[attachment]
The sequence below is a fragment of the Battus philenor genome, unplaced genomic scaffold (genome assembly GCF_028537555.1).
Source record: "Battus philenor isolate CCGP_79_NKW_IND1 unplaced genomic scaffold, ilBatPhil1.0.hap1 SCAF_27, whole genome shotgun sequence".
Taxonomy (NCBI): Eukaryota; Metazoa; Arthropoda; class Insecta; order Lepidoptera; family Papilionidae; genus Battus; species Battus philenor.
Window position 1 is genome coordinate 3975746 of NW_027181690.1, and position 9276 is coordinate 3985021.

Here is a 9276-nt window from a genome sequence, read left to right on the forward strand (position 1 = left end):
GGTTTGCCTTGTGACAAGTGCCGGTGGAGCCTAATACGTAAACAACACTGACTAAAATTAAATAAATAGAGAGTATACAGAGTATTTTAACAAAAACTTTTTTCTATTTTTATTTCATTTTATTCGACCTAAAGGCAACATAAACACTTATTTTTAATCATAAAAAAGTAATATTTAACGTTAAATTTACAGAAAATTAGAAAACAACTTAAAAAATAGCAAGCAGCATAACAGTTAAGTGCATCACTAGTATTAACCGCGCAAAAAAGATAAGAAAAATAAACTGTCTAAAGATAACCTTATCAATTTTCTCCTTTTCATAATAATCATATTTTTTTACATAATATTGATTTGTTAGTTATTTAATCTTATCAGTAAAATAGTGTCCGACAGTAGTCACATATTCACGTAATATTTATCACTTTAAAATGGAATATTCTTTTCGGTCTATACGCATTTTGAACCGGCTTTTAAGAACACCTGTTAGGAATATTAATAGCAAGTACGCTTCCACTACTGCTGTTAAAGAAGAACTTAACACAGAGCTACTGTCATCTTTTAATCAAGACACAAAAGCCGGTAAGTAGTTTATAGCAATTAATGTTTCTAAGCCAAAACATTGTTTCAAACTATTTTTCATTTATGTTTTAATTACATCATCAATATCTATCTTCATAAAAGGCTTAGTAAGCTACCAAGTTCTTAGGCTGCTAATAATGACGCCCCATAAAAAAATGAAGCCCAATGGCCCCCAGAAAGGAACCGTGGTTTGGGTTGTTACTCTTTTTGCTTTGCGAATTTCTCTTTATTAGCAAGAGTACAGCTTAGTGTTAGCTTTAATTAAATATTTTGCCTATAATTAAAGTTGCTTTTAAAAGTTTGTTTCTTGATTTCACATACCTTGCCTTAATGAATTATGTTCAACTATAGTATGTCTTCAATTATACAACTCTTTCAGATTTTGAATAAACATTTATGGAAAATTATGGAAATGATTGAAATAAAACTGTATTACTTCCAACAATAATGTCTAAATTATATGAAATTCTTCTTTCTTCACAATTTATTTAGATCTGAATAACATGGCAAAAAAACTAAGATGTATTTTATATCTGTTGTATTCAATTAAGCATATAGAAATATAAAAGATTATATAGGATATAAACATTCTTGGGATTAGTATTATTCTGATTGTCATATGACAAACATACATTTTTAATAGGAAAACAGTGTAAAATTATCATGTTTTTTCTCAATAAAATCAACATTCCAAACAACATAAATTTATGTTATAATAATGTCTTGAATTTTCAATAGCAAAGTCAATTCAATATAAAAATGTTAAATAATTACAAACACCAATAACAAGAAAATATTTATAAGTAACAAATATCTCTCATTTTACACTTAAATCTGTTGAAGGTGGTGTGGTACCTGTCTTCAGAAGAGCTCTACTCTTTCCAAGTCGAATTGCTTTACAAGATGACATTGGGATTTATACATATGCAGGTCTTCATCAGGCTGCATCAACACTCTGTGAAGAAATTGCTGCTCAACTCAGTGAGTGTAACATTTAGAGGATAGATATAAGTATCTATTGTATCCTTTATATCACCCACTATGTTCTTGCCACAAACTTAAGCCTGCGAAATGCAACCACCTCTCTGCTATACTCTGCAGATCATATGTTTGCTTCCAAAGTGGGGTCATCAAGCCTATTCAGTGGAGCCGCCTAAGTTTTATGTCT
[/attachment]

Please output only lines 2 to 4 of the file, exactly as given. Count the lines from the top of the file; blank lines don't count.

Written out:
Source record: "Battus philenor isolate CCGP_79_NKW_IND1 unplaced genomic scaffold, ilBatPhil1.0.hap1 SCAF_27, whole genome shotgun sequence".
Taxonomy (NCBI): Eukaryota; Metazoa; Arthropoda; class Insecta; order Lepidoptera; family Papilionidae; genus Battus; species Battus philenor.
Window position 1 is genome coordinate 3975746 of NW_027181690.1, and position 9276 is coordinate 3985021.